Dominic Massa / EyewitnessNews

Dorothy 'Miss Dot' Domilise, the matriarch and mainstay of the Uptown restaurant that bears her family's name and earned fans nationwide for its poor boy sandwiches and New Orleans character, died Friday.She was 90.

The restaurant in the small yellow building on Annunciation Street with its hand-lettered sign 'OPEN DOMILISE'S PO-BOY & BAR' has drawn fans from across the country during its more than 75 years in existence but remained a down-home New Orleans neighborhood 'joint' to its core.

The restaurant is beloved for maintaining the standard menu of fried seafood sandwiches (shrimp, oyster, catfish) along with popular roast beef, hot sausage, ham and cheese and even the quirky pepper wiener.That sandwich's loss was mourned when the restaurant could no longer offer it on the menu since its supplier stopped making the main ingredient essentially a spicier hot dog.A spot on the menu still says 'Rest in Peace Pepper Wiener.'

'It was my favorite,' Mrs. Domilise told food writer Sara Roahen in a 2006 oral history interview for the Southern Foodways Alliance.'I ate pepper wiener(s) every day on a piece of French bread.'

In the interview, Miss Dot explained that the restaurant's menu had remained essentially the same for more than 70 years.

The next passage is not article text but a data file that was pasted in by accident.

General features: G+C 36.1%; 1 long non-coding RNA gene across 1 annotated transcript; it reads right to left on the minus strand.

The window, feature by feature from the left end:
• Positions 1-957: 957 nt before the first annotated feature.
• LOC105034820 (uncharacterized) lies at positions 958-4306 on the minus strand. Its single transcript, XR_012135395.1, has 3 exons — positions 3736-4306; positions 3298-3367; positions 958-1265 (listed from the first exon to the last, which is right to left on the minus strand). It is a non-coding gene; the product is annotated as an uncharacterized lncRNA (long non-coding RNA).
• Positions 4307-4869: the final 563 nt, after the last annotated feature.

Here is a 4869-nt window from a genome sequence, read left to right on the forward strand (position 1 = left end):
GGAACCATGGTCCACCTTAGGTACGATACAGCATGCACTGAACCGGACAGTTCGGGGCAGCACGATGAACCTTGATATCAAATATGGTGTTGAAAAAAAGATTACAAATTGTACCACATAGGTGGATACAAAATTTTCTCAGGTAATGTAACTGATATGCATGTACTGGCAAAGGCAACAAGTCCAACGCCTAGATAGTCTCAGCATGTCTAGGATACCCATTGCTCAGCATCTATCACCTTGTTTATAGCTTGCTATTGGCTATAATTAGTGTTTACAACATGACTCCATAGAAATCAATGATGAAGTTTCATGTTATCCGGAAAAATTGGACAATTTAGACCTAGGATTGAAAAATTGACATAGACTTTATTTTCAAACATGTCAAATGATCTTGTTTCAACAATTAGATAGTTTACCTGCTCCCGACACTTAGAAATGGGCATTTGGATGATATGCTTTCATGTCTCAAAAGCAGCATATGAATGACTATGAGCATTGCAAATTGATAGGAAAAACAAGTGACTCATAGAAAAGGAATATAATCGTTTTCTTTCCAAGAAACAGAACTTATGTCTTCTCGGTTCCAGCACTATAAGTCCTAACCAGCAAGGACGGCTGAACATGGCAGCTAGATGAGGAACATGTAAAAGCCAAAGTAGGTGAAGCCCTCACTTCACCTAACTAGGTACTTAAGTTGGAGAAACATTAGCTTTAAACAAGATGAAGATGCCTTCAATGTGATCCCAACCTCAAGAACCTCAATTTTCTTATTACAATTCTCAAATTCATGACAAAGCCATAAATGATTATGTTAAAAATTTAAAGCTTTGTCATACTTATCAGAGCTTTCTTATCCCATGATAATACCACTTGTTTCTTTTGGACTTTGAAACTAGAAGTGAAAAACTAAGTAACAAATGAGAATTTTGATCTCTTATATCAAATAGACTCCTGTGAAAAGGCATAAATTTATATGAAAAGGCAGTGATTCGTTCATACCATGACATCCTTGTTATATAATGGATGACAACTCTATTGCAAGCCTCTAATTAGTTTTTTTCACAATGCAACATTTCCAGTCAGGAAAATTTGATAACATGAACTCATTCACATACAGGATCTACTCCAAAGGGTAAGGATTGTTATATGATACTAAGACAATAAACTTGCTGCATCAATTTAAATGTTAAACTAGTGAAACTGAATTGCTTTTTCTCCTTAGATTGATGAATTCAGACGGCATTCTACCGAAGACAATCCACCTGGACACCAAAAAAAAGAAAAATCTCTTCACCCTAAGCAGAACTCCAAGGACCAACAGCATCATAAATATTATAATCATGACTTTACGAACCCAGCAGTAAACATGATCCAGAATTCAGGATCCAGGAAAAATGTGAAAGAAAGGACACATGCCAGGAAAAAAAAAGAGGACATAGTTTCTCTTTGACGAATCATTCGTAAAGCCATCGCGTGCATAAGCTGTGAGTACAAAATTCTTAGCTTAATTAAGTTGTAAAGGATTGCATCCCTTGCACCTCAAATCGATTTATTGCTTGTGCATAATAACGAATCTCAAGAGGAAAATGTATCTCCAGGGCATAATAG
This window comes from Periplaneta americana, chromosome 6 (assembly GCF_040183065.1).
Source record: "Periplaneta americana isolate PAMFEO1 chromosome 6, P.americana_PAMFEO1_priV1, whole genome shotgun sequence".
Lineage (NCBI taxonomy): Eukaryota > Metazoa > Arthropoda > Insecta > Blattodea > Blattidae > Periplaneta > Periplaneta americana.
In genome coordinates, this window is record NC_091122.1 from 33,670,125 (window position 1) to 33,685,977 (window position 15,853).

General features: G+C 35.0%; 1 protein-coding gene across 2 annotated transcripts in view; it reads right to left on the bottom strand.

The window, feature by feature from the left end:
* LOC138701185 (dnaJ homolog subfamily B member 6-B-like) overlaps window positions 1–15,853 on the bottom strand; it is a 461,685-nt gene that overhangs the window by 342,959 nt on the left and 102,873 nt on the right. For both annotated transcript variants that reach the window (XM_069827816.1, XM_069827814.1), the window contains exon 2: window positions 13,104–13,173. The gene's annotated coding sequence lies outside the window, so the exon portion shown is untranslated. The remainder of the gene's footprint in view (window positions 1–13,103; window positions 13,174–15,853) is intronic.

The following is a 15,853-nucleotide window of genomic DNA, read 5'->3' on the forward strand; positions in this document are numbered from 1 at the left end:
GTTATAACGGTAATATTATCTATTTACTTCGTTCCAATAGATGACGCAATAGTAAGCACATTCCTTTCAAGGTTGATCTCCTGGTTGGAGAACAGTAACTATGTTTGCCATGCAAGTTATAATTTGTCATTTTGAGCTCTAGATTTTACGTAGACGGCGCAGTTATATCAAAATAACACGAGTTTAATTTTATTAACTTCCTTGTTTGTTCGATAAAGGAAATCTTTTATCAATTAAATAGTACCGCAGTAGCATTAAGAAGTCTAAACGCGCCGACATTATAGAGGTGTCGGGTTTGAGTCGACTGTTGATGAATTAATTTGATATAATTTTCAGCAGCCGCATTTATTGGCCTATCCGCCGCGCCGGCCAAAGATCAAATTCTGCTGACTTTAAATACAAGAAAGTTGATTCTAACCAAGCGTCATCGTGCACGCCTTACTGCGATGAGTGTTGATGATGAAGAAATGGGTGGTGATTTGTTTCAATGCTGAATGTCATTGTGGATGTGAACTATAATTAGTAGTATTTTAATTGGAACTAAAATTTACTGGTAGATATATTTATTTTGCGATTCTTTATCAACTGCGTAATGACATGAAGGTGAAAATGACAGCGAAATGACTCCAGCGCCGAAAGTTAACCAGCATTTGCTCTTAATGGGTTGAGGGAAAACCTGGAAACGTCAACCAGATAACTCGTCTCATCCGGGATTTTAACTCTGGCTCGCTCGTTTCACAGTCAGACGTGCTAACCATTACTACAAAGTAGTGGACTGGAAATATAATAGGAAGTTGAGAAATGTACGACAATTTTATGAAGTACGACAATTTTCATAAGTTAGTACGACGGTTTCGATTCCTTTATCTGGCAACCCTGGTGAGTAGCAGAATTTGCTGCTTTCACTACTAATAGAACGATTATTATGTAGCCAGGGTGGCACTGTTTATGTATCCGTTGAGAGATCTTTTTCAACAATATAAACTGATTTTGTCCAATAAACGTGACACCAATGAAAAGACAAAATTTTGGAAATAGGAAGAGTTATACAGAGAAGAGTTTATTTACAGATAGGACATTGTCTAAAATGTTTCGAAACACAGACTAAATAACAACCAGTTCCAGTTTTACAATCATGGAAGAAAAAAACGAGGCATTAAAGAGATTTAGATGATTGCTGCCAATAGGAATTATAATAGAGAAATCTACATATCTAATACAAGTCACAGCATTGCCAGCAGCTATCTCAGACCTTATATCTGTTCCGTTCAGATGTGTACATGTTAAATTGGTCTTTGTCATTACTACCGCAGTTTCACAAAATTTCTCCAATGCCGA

'It's been more or less the same except at one time we didn't sell meatballs. And one time we didn't sell turkey. And more or less the same except and barbecue; at one time we didn't sell barbecue. So it was just a little ordinary menu.'

WWL Radio restaurant critic Tom Fitzmorris explained in one review that, while the poor boys at Domilise's may have been eclipsed by other restaurants in town, its place in local history, full of local color, was undeniable.It became a favorite spot for politicians on election days and was even more beloved by regular customers.

'One of the oldest and most revered poor boy shops in the city, Domilise's looks and acts its age,' he wrote.'New Orleans visitors love it, because it has all the trappings of the authentic New Orleans poor boy experience.'

Born in Franklin, La., Mrs. Domilise came to New Orleans with her husband Sam, to work at the restaurant opened by his father on Annunciation Street in Uptown New Orleans in the 1930s.

Miss Dot and her husband took over after his parents died in 1981.Even after her husband's death, she remained a fixture in the restaurant well into her 80s, assisted by other family members who worked at the restaurant.

Funeral services will be Tuesday, June 18 at St.Henry Catholic Church, 812 Gen. Pershing St. Visitation will be from 9 a.m. until 1 p.m., with a funeralMass at 1 p.m. The family asks that memorial donations be made to the National Shrine of Blessed Francis Xavier Seelos, 919 Josephine St., NewOrleans,LA 70130.

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